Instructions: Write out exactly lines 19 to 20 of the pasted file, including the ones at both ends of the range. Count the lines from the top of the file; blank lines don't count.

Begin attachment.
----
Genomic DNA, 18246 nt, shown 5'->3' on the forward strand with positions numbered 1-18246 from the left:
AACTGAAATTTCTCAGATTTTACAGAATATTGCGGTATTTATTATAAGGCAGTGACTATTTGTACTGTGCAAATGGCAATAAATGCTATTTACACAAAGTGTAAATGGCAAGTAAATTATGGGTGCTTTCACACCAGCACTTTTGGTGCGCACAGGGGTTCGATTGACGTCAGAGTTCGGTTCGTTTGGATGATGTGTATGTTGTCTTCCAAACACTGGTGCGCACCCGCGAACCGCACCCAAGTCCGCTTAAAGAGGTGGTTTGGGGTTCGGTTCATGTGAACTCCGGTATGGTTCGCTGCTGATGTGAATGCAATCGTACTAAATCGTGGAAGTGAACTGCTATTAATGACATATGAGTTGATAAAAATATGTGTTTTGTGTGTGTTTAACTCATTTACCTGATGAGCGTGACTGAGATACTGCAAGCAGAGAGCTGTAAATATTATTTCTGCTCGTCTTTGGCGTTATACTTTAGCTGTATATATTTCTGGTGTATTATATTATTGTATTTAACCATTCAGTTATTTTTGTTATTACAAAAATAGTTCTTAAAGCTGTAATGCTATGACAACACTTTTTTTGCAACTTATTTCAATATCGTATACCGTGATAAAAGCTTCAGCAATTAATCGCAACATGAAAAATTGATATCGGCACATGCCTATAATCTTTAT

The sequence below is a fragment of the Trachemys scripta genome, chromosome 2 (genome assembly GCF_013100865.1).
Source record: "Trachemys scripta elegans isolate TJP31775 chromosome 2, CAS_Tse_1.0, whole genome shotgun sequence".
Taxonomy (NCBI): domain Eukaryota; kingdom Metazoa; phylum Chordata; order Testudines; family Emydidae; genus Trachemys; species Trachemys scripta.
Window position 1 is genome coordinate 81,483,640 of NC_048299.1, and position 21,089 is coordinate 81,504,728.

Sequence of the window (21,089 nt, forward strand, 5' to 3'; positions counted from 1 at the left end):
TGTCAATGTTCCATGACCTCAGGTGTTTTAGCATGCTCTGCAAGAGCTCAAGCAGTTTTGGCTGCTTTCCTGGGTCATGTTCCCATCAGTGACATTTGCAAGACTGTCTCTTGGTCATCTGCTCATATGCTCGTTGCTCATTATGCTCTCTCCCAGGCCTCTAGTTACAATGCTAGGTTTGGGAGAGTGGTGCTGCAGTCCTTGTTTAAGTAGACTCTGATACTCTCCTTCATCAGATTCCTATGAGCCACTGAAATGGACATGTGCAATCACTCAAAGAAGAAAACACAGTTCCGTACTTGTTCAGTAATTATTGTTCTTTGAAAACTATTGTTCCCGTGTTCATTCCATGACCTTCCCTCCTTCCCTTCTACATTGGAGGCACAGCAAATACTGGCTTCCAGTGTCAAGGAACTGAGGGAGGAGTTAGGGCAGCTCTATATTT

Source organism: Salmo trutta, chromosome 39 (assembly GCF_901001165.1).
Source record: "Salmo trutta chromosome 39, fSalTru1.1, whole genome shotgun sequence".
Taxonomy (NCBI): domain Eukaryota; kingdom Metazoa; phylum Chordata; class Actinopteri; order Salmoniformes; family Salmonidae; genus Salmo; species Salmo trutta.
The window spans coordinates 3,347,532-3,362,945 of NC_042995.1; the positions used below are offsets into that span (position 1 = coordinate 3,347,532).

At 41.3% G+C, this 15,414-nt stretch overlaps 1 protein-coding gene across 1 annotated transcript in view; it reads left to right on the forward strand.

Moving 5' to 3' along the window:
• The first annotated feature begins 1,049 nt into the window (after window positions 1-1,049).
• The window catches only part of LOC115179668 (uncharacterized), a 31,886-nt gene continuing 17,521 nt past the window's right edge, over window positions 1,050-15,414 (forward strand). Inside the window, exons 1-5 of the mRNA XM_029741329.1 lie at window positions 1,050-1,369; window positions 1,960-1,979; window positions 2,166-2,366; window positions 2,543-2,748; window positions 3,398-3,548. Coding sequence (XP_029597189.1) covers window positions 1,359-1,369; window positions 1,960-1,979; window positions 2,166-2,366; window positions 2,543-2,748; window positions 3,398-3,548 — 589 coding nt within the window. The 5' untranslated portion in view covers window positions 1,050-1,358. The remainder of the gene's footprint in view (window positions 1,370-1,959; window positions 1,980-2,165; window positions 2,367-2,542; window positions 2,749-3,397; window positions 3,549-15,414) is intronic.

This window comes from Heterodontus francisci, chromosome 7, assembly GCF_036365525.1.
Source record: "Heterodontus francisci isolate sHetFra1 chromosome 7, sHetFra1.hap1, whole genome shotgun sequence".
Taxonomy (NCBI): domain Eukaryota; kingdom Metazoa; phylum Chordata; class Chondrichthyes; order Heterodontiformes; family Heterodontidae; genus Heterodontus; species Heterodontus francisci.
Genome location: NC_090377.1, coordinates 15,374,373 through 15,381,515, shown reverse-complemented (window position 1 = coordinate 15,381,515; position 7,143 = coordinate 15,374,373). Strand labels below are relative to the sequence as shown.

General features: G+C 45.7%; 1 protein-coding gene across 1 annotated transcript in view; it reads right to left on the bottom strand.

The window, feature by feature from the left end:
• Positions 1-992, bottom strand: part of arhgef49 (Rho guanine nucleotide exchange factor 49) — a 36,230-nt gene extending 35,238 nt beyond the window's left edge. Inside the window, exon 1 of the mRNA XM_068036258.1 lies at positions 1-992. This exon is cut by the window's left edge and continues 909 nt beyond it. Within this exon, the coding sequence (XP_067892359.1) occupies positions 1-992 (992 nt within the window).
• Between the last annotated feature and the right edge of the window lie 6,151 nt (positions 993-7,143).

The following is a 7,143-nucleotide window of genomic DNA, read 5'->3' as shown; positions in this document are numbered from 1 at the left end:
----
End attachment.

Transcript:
Taxonomy (NCBI): domain Eukaryota; kingdom Metazoa; phylum Chordata; class Chondrichthyes; order Heterodontiformes; family Heterodontidae; genus Heterodontus; species Heterodontus francisci.
Genome location: NC_090377.1, coordinates 15,374,373 through 15,381,515, shown reverse-complemented (window position 1 = coordinate 15,381,515; position 7,143 = coordinate 15,374,373). Strand labels below are relative to the sequence as shown.